ORIGINAL REPORTING: The Infrastructure Plan Origin Story
Biden's $2.3 trillion infrastructure plan meets power system needs but leaves room for political dealing; The Biden infrastructure spend would rapidly transition the U.S. power sector in ways utilities like, but Congress is expected to seek changes.
Herman K. Trabish, April 28, 2021 (Utility Dive)
Editor’s note: As the Senate finally puts the final version of its infrastructure plan through, it is instructive to look back at what it looked like when it was first proposed almost four months ago.
The Biden administration's $2.3 trillion plan to broadly rebuild U.S. infrastructure and move the power sector to 100% emissions-free electricity by 2035 and the economy to net zero emissions by 2050 aligns with many key utility objectives.
The American Jobs Plan (AJP) proposal to expand renewable energy tax credits, and mandate clean energy and system modernization are the tools utilities need to meet policymaker and customer demand for clean energy, according to Utility Dive's 2021 State of the Electric Utility (SEU) survey. But those proposals are likely to undergo significant changes as Congress addresses those proposals' costs, Washington insiders said.
A $568 billion, five-year Republican plan was announced April 22 by Sen. Shelley Moore Capito, R-W.Va., ranking member of the Environment and Public Works Committee. The legislative process will determine the plan's final proposals, costs and impact because "the devil is in the details," power sector analysts and Congress-watchers said.
Most Capitol Hill analysts expect three Biden provisions to be approved, said Norton Rose Fulbright Law Firm Co-Head of Projects Keith Martin, a veteran renewables finance consultant: a new tax credit for energy storage; a 10-year extension of current renewables tax credits; and a "direct pay" revision that would allow tax credits to be used like cash by utilities and others without any tax liability, such as public power utilities.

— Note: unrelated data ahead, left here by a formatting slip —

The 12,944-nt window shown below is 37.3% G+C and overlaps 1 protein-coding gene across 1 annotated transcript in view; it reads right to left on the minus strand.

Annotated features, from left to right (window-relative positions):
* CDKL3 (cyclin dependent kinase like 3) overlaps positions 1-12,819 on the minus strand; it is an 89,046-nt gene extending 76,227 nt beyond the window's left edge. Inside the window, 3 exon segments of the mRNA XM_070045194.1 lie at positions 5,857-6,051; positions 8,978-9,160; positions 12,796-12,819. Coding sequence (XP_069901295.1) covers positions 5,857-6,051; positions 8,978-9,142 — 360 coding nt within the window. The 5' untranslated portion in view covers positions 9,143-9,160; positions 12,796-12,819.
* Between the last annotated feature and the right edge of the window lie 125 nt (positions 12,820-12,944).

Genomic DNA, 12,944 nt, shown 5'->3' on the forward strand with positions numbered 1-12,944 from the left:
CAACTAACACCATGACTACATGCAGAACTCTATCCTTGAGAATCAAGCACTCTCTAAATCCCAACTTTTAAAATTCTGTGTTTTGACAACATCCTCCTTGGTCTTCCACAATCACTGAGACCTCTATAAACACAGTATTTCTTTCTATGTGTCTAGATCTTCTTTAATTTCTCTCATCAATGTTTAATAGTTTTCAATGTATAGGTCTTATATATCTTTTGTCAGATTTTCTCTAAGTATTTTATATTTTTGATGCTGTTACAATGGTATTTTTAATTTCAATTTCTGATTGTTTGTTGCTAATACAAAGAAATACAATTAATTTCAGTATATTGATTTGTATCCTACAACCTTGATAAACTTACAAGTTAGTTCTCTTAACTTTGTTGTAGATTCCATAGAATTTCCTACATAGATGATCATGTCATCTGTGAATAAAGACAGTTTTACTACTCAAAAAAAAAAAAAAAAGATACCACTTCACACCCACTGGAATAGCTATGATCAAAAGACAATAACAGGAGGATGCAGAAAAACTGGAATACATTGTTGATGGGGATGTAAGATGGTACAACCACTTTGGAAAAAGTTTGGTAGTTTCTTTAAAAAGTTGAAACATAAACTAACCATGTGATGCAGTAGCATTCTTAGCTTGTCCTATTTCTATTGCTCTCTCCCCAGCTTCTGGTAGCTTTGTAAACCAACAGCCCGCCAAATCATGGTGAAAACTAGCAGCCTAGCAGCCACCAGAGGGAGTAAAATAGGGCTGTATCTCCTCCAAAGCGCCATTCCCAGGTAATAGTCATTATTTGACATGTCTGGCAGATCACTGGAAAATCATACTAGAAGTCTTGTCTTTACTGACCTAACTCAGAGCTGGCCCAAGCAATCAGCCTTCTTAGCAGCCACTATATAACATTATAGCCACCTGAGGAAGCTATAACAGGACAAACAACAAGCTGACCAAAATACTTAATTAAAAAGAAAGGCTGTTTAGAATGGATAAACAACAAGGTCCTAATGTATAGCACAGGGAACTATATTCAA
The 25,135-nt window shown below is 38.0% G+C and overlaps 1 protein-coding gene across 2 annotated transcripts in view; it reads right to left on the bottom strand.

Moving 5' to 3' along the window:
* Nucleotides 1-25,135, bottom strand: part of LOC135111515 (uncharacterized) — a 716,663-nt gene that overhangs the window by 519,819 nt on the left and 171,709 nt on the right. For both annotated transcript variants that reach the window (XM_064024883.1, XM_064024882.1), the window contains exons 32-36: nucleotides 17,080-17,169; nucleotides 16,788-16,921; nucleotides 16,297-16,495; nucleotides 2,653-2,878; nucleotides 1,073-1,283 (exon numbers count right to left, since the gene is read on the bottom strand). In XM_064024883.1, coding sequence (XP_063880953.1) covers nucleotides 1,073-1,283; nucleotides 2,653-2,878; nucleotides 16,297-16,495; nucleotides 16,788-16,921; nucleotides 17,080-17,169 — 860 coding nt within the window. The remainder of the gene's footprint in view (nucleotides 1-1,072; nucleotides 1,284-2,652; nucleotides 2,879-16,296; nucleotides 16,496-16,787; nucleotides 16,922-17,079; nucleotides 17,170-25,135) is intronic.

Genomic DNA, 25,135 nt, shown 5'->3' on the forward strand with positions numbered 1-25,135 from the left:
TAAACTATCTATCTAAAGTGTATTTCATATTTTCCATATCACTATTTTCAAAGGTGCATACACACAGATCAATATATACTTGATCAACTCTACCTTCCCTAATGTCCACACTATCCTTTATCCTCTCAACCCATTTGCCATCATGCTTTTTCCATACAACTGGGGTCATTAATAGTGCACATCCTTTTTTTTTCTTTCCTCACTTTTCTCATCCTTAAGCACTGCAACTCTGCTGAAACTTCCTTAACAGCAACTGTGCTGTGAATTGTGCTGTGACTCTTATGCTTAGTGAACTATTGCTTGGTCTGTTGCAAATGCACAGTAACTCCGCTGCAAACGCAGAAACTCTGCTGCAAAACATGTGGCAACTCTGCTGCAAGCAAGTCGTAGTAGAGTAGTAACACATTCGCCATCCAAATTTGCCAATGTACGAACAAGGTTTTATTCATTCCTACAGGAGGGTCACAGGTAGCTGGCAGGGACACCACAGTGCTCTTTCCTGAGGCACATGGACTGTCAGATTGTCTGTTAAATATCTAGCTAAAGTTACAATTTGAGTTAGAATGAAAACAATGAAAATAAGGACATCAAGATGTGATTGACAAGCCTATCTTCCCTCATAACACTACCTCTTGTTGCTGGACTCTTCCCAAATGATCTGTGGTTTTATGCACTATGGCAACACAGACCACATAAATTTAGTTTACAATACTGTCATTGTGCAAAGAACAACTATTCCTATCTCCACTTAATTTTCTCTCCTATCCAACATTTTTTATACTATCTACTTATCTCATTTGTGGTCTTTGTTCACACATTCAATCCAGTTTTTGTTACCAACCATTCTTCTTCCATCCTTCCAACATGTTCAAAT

But if the AJP's Energy Efficiency and Clean Electricity Standard passes and direct pay allows more utilities to use tax credits for wind, solar and other renewable resources, "studies show the annual U.S. demand for new renewables could reach 60 GW or more," said Energy Innovation (EI) Director of Electricity Policy Michael O'Boyle. "Last year's 35 GW is the record, so that new demand offers opportunities for both utilities and independent developers."
Concern about cost is real, but the 22 U.S. "billion-dollar weather and climate disasters" last year caused $95 billion in damages, and power outages cost the U.S. economy up to $70 billion annually, a White House AJP Fact Sheet said. Federal spending aligned with utility needs can help pay for a transition now rather than waiting for the climate crisis to make it inevitable, analysts and utility leaders said… click here for more